Obama's campaign is likely concerned about the way in which some voters might perceive complaints about the racism his supporters have encountered on the trail. With good reason, probably. It would hardly be shocking to see some commentators on the right -- and I'm thinking here specifically of people like Sean Hannity and others on Fox News -- twist such complaints about real examples of racism to make it seem as if Obama were akin to the Revs. Al Sharpton and Jesse Jackson, who are at this point nearly always depicted on the right as being constant grievance-mongers, even when (one might even argue especially when) they are discussing legitimate issues. A similar narrative about Obama is something some on the right surely wouldn't mind seeing develop, and it's also something the Obama camp would almost certainly rather avoid.

Besides, even bringing the issue of race to the forefront might hurt Obama with some voters. Ben Smith observes, "The fact of the contest is that although Obama said in Philadelphia that we 'cannot afford to ignore' race, his campaign needs it to remain in the background, not the foreground. So he'll be the last one to cry racism -- even when it's clearly, in some places, with some voters, a motivating factor. In a contest about votes, there's no point denouncing those voters, some of them Democrats; all Obama can do is work to replace them with other constituencies."

The reaction to Merida's article from bloggers on the right has been fascinating to read. Their primary feeling, apparently, is that this is just another example of liberal media bias covering for Obama -- and that this proves Democrats are racist. The former sentiment was summed up at the Jawa Report, where one poster headlined his discussion of the article "Obama General Election Strategy Taking Shape" and wrote:

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When a story hits this many outlets simultaneously it's pretty clear that there is a coordinated effort to establish a new "meme." This meme: if you're white and vote against Obama, you're an ignorant racist.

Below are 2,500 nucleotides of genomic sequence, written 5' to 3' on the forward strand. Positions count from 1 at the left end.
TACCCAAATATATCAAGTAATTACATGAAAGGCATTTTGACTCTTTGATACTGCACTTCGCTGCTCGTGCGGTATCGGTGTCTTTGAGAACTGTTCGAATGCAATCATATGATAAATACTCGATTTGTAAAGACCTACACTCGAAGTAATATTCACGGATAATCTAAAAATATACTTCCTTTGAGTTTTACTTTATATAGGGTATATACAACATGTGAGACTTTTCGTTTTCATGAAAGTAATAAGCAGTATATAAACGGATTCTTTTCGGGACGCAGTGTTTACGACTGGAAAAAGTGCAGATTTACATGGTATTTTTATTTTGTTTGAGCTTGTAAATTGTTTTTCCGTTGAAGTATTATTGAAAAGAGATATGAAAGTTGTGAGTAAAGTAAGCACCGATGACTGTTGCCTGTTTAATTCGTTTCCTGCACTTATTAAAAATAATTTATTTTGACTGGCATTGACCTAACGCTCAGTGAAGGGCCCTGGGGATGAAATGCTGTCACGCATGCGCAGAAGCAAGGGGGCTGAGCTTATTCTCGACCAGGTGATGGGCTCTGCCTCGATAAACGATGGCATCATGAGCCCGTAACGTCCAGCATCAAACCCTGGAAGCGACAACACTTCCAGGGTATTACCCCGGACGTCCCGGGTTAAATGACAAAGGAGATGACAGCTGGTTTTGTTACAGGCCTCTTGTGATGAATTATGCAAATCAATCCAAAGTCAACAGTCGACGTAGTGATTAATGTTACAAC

This will be a common theme right through the election in November: racism may cost Barack, the post-racial candidate, the election (white racism that is, blacks voting over 90 percent for Obama isn't "racism." It's payback, just like the verdicts in the Reginald Denny case were payback).

This is what decades of affirmative action and racial victimhood politics have done to American society.

Writing at the National Review's Campaign Spot blog, Jim Geraghty said, "The Washington Post picks an interesting day to run a front-page feature story on volunteers for the Obama campaign encountering blatant racism ... the timing of the article, coupled with its relentless portrait of voters driven by ferocious, unmitigated bigotry, certainly feels like a prepared excuse for a blowout loss for Obama tonight."

At Hot Air, Ed Morrissey was incensed that the Post didn't mention often enough that the incidents described in the article happened in the context of a Democratic contest, and said, "The media should remember this when it comes to accusations of racism and bigotry later in the general election." He linked to a post at the QandO Blog, where Bruce McQuain had written, "As predictably as sunrise occurring tomorrow, Democrats will start throwing 'racism' around during the general election. When they do, posts like this will remind them that they have absolutely no room to talk."

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Alex Koppelman

Alex Koppelman is a staff writer for Salon.

MORE FROM Alex Koppelman